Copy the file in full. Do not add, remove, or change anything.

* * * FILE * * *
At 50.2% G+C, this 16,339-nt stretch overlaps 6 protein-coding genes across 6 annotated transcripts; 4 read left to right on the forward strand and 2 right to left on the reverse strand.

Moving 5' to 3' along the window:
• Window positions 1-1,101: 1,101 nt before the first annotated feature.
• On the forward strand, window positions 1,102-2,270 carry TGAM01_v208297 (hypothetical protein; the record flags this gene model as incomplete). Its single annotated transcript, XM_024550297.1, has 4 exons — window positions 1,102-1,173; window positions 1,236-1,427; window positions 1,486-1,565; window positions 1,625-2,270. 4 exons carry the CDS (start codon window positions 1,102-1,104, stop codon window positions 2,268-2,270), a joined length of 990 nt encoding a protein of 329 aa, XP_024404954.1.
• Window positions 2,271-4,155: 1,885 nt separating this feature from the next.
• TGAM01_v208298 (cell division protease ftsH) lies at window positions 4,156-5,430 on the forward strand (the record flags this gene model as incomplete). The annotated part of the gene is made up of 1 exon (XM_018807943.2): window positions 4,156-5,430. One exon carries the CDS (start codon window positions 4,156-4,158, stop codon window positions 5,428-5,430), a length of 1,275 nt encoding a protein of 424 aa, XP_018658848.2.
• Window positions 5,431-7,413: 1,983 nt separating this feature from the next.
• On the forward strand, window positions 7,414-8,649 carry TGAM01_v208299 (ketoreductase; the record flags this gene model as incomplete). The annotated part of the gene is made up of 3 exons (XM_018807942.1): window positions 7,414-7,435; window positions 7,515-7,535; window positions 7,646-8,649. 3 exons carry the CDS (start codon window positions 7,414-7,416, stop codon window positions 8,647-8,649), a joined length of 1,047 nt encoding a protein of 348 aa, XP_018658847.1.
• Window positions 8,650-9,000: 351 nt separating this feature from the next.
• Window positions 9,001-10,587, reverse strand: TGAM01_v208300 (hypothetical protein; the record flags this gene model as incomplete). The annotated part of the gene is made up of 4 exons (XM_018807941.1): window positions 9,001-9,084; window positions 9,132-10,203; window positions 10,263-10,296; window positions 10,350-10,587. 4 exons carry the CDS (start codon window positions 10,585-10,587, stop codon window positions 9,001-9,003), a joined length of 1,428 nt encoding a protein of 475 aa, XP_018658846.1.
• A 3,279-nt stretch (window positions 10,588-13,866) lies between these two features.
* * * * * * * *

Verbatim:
At 50.2% G+C, this 16,339-nt stretch overlaps 6 protein-coding genes across 6 annotated transcripts; 4 read left to right on the forward strand and 2 right to left on the reverse strand.

Moving 5' to 3' along the window:
• Window positions 1-1,101: 1,101 nt before the first annotated feature.
• On the forward strand, window positions 1,102-2,270 carry TGAM01_v208297 (hypothetical protein; the record flags this gene model as incomplete). Its single annotated transcript, XM_024550297.1, has 4 exons — window positions 1,102-1,173; window positions 1,236-1,427; window positions 1,486-1,565; window positions 1,625-2,270. 4 exons carry the CDS (start codon window positions 1,102-1,104, stop codon window positions 2,268-2,270), a joined length of 990 nt encoding a protein of 329 aa, XP_024404954.1.
• Window positions 2,271-4,155: 1,885 nt separating this feature from the next.
• TGAM01_v208298 (cell division protease ftsH) lies at window positions 4,156-5,430 on the forward strand (the record flags this gene model as incomplete). The annotated part of the gene is made up of 1 exon (XM_018807943.2): window positions 4,156-5,430. One exon carries the CDS (start codon window positions 4,156-4,158, stop codon window positions 5,428-5,430), a length of 1,275 nt encoding a protein of 424 aa, XP_018658848.2.
• Window positions 5,431-7,413: 1,983 nt separating this feature from the next.
• On the forward strand, window positions 7,414-8,649 carry TGAM01_v208299 (ketoreductase; the record flags this gene model as incomplete). The annotated part of the gene is made up of 3 exons (XM_018807942.1): window positions 7,414-7,435; window positions 7,515-7,535; window positions 7,646-8,649. 3 exons carry the CDS (start codon window positions 7,414-7,416, stop codon window positions 8,647-8,649), a joined length of 1,047 nt encoding a protein of 348 aa, XP_018658847.1.
• Window positions 8,650-9,000: 351 nt separating this feature from the next.
• Window positions 9,001-10,587, reverse strand: TGAM01_v208300 (hypothetical protein; the record flags this gene model as incomplete). The annotated part of the gene is made up of 4 exons (XM_018807941.1): window positions 9,001-9,084; window positions 9,132-10,203; window positions 10,263-10,296; window positions 10,350-10,587. 4 exons carry the CDS (start codon window positions 10,585-10,587, stop codon window positions 9,001-9,003), a joined length of 1,428 nt encoding a protein of 475 aa, XP_018658846.1.
• A 3,279-nt stretch (window positions 10,588-13,866) lies between these two features.